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Cinematic One-Hit Wonders 
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Post Cinematic One-Hit Wonders
While writing up a Cool Hand Luke thread, I realized I didn't know anything about director Stuart Rosenberg's later career. A quick IMDB search revealed that there was a reason for that: the man did almost nothing remotely worth mentioning after his masterpiece. That got me thinking: what other cinematic one-hit wonders are there out there?

I'm thinking mainly directors, but actors work too on occasion. My first experience, for instance, with Burt Reynolds was with Boogie Nights. I was blown away and assumed that he was a great old actor. Subsequent watchings of other films in his oeuvre, however, have regrettably shown me that he's in fact a sentient mustache who doesn't bother to act. But man is he good in Boogie Nights.

So who else do we have?

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Sat Aug 07, 2010 10:40 pm
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Post Re: Cinematic One-Hit Wonders
I can see most people bringing up Kate Hudson's name in this thread(I personally think she's actually a decent actress who dosen't choose the best films, though I would like to see her give another performance like she did in Almost Famous) My pick would be Hilary Swank who got lucky with Million Dollar Baby(which I didn't like much and I thought her Oscar win was a fluke) and so far hasn't come close to achieving that same suceess. Ironically the film of hers I enjoy the most is the one that gets the most hate-Next Karate Kid, laugh if you will but IMO she really redeemed that series after the throughly mediocre part 3, I found her character to be infinitely more interesting and far more compelling then Ralph Macchio's character ever was. I was really looking forward to seeing her in more films after that one, but after seeing more of her films, I was pretty dissapointed as she just didn't come across as very convincing in any of her other films that I saw(I never saw Boys Don't Cry BTW)especially in P.S. I Love You and The Reaping(there's also the Core, but at least there she seemed to realize how stupid the film itself was)where she gave the impression that she was only there for a paycheck, and in her dramatic roles, she always seems like she's trying way too hard and she just can't seem to sell a dramatic scene. Though I do have some hope for her as her next two films-The Resident and Conviction look pretty interesting and i'm hoping that she'll surprise me in those films.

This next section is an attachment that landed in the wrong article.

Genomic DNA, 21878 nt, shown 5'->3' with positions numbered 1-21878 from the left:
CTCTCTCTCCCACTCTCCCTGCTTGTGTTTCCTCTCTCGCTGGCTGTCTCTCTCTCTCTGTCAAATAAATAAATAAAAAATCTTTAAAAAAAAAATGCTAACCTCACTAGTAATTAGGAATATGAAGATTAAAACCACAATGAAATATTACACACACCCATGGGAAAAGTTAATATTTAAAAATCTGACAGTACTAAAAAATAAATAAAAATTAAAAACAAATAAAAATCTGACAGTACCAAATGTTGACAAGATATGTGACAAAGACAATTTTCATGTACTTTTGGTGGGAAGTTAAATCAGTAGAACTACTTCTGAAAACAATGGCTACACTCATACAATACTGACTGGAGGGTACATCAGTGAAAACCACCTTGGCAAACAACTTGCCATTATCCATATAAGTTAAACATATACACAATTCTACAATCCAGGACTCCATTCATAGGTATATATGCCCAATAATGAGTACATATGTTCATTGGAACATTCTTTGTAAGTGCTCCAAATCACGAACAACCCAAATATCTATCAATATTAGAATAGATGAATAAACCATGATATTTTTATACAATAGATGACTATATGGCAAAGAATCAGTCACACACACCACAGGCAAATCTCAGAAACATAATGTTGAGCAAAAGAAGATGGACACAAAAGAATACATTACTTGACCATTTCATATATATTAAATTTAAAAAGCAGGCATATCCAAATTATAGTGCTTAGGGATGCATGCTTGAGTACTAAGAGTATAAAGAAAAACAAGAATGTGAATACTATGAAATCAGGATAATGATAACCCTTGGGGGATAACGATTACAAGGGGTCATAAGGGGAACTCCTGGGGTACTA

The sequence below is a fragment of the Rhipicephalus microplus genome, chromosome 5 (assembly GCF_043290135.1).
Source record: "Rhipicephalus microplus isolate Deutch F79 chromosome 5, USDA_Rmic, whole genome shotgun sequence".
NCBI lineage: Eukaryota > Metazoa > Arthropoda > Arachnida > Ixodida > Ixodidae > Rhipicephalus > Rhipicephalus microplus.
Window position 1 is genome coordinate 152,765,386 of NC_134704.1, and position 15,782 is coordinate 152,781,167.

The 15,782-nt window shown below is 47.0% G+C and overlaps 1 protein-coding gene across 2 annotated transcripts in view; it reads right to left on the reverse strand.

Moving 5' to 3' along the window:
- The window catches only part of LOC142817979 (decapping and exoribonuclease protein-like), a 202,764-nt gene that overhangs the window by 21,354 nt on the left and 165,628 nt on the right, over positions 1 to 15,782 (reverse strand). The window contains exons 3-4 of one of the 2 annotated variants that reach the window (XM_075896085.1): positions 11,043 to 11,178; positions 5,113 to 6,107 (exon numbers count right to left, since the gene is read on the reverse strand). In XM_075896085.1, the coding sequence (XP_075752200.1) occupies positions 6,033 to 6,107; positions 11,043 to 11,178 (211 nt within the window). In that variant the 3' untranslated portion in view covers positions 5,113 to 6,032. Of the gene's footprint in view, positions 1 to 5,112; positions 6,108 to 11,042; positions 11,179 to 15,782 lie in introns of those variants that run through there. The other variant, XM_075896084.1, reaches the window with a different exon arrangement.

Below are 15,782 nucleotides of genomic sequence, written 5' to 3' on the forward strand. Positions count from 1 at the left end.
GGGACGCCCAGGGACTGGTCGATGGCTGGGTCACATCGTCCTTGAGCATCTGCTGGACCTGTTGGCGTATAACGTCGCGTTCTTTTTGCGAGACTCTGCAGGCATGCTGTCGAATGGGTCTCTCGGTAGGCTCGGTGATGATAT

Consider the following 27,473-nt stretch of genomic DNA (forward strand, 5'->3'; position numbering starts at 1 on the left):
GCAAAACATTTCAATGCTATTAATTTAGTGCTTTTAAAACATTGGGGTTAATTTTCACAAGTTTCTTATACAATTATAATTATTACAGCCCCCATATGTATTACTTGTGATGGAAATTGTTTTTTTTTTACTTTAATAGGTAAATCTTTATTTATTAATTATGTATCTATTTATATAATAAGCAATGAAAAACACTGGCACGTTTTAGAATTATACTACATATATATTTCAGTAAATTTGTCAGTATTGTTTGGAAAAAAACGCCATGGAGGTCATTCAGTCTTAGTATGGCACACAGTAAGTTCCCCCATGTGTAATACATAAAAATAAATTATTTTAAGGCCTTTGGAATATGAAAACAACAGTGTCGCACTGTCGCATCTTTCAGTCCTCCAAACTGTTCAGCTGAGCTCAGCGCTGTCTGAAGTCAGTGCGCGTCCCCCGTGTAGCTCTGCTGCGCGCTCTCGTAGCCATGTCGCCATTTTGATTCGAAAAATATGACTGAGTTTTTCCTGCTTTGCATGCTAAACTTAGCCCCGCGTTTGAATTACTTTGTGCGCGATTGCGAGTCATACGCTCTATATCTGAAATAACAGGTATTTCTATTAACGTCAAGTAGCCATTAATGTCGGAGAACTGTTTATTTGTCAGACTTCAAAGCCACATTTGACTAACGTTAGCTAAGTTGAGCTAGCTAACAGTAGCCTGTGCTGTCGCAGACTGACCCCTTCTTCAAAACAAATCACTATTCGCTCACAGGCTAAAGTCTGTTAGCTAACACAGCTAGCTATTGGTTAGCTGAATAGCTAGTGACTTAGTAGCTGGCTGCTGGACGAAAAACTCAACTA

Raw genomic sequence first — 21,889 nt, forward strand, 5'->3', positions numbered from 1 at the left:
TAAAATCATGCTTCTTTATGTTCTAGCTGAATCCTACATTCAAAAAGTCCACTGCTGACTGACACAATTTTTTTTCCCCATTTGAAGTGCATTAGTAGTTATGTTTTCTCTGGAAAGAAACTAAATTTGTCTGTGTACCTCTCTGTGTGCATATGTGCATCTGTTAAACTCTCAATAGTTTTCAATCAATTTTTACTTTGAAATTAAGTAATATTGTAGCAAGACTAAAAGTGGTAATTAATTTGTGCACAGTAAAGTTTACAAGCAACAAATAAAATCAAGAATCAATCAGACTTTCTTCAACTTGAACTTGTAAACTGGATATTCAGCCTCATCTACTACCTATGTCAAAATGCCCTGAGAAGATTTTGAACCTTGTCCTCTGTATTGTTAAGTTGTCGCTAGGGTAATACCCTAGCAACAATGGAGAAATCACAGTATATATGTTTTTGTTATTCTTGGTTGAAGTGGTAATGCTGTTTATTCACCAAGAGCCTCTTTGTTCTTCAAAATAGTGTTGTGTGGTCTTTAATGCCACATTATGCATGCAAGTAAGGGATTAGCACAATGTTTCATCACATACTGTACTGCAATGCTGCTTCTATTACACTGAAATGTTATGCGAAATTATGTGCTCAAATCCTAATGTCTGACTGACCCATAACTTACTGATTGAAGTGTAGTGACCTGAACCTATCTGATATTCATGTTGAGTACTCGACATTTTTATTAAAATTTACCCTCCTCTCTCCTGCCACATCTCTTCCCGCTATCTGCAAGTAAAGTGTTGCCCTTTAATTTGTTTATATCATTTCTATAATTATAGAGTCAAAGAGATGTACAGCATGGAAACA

Sat Aug 07, 2010 11:26 pm
Post Re: Cinematic One-Hit Wonders
Burt Reynolds was very good in 'Deliverance'. It is also, perhaps even more importantly, the best role he has ever been given, as it not only anticipates his later career but pokes ironic and merciless fun at it.


As for one-hit wonder directors, a few come immediately to mind:


John McNaughton - dir. 'Henry: Portrait Of A Serial Killer', followed by Bill Murray and Robert DeNiro ruining comedy in the painfully mediocre 'Mad Dog And Glory'.
Todd Solondz - dir. 'Happiness' remains his only essential feature, garbage sequel not withstanding.
Peter Jackson - dir. 'Meet The Feebles', since there is no way he's the same person who directed the relentlessly tasteful 'Lord Of The Rings' trilogy. He has obviously been murdered and is being paraded around as a clever guise by a hack director trying to distance themselves from their checkered film past. Nice try, Wim Wenders.
Kevin Smith - dir. 'Clerks'; For more insight on my stand, please give a click - http://philius-1987.blogspot.com/2010/06/kevin-smith-sleazy-bawdy-and-totally.html

No use being so right twice.



P.S. Vexer - Try 'Boys Don't Cry' sometime. Ms. Swank has less than nothing to prove to you.


Sat Aug 07, 2010 11:35 pm